The Code Breaker: Jennifer Doudna, Gene Editing, and the Future of the Human Race

Clay Wescott | 29 August 2021
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Book Review
The Code Breaker: Jennifer Doudna, Gene Editing, and the Future of the Human Race
By Walter Isaacson
New York: Simon & Schuster, 2021

This comes just in time for an age when baffled and agitated citizens are questioning the value of medical science, and particularly government regulations based on this expertise. It centers on the work of Jennifer Doudna, a biochemist RNA specialist, who was the first to discover the structure of the RNA molecule, and through this how RNA could replicate itself, and thus be the origin of all life on earth. She was also a pioneer in CRISPR gene editing, and Nobel Prize winner in chemistry (2020). Not too many women scientists make it like this; she’s the only that grew up in Hilo, Hawaii, where her father taught literature at the University of Hawaii, and gave Jennifer a moral perspective on science that served her well.

But it's not just a biography of one person, because biology is a team effort today. The author shows how these teams come together, break up, recombine, compete, and cooperate, drawing in multidisciplinary expertise from academia, government, nonprofits, and profit making business. 

As the author goes through the various teams, discoveries, publications and applications, he dispels many myths about science. First, while there are a few "Oh my God" moments in science, it is mainly a series of many small steps forward and backwards. Each small step is the work of a team, typically drawing on experiments and thinking of one or two junior researchers, guided by a mentor like Doudna. Two or more teams may be doing very similar work at the same time, and the key is to get published first in a peer reviewed journal. 

The links between basic science and practical application are not always linear. Sometimes the former leads to the latter, sometimes it works in reverse. CRISPR was first discovered by scientists who saw it as an important advancement in knowledge (how bacteria survived viruses over billions of years) but of little practical value. Doudna and teams like hers found the practical uses and then worked backward to better understand how an easily programmed RNA molecule could target specific genes and change them. Some biochemists like Doudna started at the molecular level looking at results in test tubes, while others went first to living cells and tested what would work, without first understanding the molecular story of what was going on. Along the way, traditional dogma was upended. For example, it was once thought that information only traveled from DNA to RNA, but then science found that viruses containing RNA, like COVID19, insert their genetic material into the DNA of host cells.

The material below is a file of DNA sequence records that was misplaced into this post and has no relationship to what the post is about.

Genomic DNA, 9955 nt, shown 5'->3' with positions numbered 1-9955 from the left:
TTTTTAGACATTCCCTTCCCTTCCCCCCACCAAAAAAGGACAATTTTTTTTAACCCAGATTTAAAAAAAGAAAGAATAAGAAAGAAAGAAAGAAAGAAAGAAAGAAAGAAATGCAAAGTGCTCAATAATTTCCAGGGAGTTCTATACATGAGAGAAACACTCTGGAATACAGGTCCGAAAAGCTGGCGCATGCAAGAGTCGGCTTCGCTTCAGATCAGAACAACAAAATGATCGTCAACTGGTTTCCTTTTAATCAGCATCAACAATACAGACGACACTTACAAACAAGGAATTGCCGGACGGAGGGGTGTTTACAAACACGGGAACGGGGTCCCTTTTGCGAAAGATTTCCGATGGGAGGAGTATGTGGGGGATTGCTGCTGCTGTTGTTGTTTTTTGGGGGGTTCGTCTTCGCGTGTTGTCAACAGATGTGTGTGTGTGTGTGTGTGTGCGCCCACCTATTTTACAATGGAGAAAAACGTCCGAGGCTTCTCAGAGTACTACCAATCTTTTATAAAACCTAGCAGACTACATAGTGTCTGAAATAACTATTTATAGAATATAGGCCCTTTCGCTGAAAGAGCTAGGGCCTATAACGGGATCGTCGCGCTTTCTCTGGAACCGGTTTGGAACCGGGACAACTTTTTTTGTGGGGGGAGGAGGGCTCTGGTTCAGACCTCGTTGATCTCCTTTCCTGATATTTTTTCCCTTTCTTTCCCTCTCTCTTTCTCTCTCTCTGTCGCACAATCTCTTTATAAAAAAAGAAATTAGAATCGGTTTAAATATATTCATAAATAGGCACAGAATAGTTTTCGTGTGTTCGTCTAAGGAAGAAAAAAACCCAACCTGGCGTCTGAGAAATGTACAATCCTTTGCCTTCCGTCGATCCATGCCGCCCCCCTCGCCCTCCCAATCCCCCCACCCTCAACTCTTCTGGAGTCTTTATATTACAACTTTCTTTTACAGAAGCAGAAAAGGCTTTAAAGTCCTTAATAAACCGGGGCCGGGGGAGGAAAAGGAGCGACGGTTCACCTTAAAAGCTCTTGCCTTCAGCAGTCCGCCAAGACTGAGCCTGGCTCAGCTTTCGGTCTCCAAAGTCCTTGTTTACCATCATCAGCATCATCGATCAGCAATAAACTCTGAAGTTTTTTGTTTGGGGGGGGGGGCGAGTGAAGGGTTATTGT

Some scientists cash in by taking their work to private business. Others try that route and don't like it. Doudna, for example, leaves Berkeley for a couple of months to join Genentech, but can't stand the focus on getting more corporate power and status so goes back to academia. On the other hand, she helps set up many startups as a way of retaining patents on discoveries by her teams, and keeping them out of the hands of patent trawls who may take out patents and then block their use. She and her teammates are highly motivated mainly by the joy of discovery, and by the practical applications of scientific breakthroughs. For the practical side, business provides the way forward, but the process can be bumpy. Doudna went through a multiyear patent battle with another lab over who made key discoveries first; her lawyer admitted at the end that it would have been better to share the patents rather than fight for them.